immoderation


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im·mod·er·ate

 (ĭ-mŏd′ər-ĭt)
adj.
Exceeding normal or appropriate bounds; inordinate: immoderate spending; immoderate laughter. See Synonyms at excessive.

[Middle English, from Latin immoderātus : in-, not; see in-1 + moderātus, past participle of moderārī, to moderate; see med- in Indo-European roots.]

im·mod′er·ate·ly adv.
im·mod′er·a′tion n.
ThesaurusAntonymsRelated WordsSynonymsLegend:
Noun1.immoderation - the quality of being excessive and lacking in moderation
degree, level, grade - a position on a scale of intensity or amount or quality; "a moderate grade of intelligence"; "a high level of care is required"; "it is all a matter of degree"
excessiveness, inordinateness, excess - immoderation as a consequence of going beyond sufficient or permitted limits
moderation, moderateness - quality of being moderate and avoiding extremes
References in periodicals archive ?
Financial Frictions, the Financial Immoderation, and the Great Moderation.
Miller (1994) suggests that companies with great success either become prone to inertia (at inception or over time), immoderation, and inattention to changing market conditions.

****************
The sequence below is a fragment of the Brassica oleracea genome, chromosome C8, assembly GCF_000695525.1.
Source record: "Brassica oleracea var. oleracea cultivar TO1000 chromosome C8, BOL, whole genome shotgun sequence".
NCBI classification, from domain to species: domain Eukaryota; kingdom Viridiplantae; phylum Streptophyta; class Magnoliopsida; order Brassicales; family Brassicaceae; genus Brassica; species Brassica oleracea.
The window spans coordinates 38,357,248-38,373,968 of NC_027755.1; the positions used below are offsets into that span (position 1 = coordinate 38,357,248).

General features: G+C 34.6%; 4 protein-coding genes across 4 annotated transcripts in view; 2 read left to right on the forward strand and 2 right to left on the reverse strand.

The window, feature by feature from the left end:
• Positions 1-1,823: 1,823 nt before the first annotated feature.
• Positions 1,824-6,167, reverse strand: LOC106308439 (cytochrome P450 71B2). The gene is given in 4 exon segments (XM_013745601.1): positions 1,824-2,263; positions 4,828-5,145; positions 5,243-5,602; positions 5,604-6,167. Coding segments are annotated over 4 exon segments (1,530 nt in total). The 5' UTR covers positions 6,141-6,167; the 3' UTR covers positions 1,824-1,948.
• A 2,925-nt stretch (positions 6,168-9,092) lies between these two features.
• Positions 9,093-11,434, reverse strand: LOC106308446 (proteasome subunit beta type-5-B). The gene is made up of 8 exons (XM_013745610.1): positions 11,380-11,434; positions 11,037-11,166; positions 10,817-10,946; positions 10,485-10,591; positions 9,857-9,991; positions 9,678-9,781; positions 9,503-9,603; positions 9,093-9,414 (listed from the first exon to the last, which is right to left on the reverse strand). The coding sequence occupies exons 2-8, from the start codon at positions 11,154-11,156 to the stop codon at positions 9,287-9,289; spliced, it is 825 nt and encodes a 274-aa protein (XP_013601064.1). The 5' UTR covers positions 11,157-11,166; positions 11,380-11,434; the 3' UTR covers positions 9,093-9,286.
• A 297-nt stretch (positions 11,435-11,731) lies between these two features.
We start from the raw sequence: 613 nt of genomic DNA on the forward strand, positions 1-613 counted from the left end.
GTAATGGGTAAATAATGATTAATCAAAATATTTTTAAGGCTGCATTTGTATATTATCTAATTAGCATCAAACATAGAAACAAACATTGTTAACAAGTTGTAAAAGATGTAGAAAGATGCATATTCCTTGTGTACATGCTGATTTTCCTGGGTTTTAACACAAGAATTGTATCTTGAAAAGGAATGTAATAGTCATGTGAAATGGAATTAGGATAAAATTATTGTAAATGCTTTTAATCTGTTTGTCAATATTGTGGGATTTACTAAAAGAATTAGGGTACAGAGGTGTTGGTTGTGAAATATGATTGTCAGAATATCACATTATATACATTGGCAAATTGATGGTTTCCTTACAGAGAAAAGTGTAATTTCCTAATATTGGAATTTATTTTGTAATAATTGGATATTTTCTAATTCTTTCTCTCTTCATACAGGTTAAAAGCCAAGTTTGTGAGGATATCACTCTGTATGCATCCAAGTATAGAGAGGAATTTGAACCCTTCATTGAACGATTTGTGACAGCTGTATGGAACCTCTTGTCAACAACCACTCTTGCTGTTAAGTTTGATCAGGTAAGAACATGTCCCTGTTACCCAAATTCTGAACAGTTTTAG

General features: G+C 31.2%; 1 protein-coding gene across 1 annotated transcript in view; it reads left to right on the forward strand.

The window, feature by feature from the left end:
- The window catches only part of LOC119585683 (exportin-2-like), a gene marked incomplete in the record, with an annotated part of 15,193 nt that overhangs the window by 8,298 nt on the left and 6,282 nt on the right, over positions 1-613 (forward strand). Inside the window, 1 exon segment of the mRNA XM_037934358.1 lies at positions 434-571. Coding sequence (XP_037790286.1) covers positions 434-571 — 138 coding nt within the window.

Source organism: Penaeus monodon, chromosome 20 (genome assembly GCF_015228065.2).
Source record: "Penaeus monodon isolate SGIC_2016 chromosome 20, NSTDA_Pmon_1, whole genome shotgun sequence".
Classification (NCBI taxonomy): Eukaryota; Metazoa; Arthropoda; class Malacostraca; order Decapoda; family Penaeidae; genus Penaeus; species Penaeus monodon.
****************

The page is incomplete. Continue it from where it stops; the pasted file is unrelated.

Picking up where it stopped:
Social conservatives recognize the falsity of this view, understanding that immoderation in sexual matters corrupts individual character and can have deleterious social consequences.
Links between food insecurity and obesity contradict common assumptions that obesity stems from excess or immoderation (such as obesity's association with the sin of gluttony) (19) (Ruiz, 2007).
Riyadh, Dhu-AlQa'dah 01, 1435, August 27, 2014, SPA -- King Abdulaziz Center for National Dialogue has called on scholars, preachers, thinkers and intellectuals to communicate with it to help in formulating a common national vision about appropriate solutions to address the problems of immoderation and extremism.
In addition, such a hedonistic perspective is associated with immoderation and waste, which is--according to Islamic teachings--a reprehensible immoral act as well as a type of social deviation.
Suffice it to say, American immoderation is alive and well in Asia this 4th of July.
63), but whereas Morley linked Swinburne's monomaniacal impulses to immoderation, Rossetti connected Swinburne's "excess of emphasis" and "monotony" (pp.
It also honours girls' right to education, that are upheld by the teachings of our religion, Islam, without extremism, seclusion or immoderation," he added.
To aim at that [charity-based institutions] is not only to dignify the duty of the rich toward the poor, but to elevate the poor themselves, for, while it urges them to work in order to improve their condition, it preserves them meantime from danger, it refrains immoderation in their desires, and acts as a spur in the practice of virtue.
It does not at all mean squandering God-given energies and indulging in immoderation and libertinism.
It is a roiling enclave of poverty and immoderation.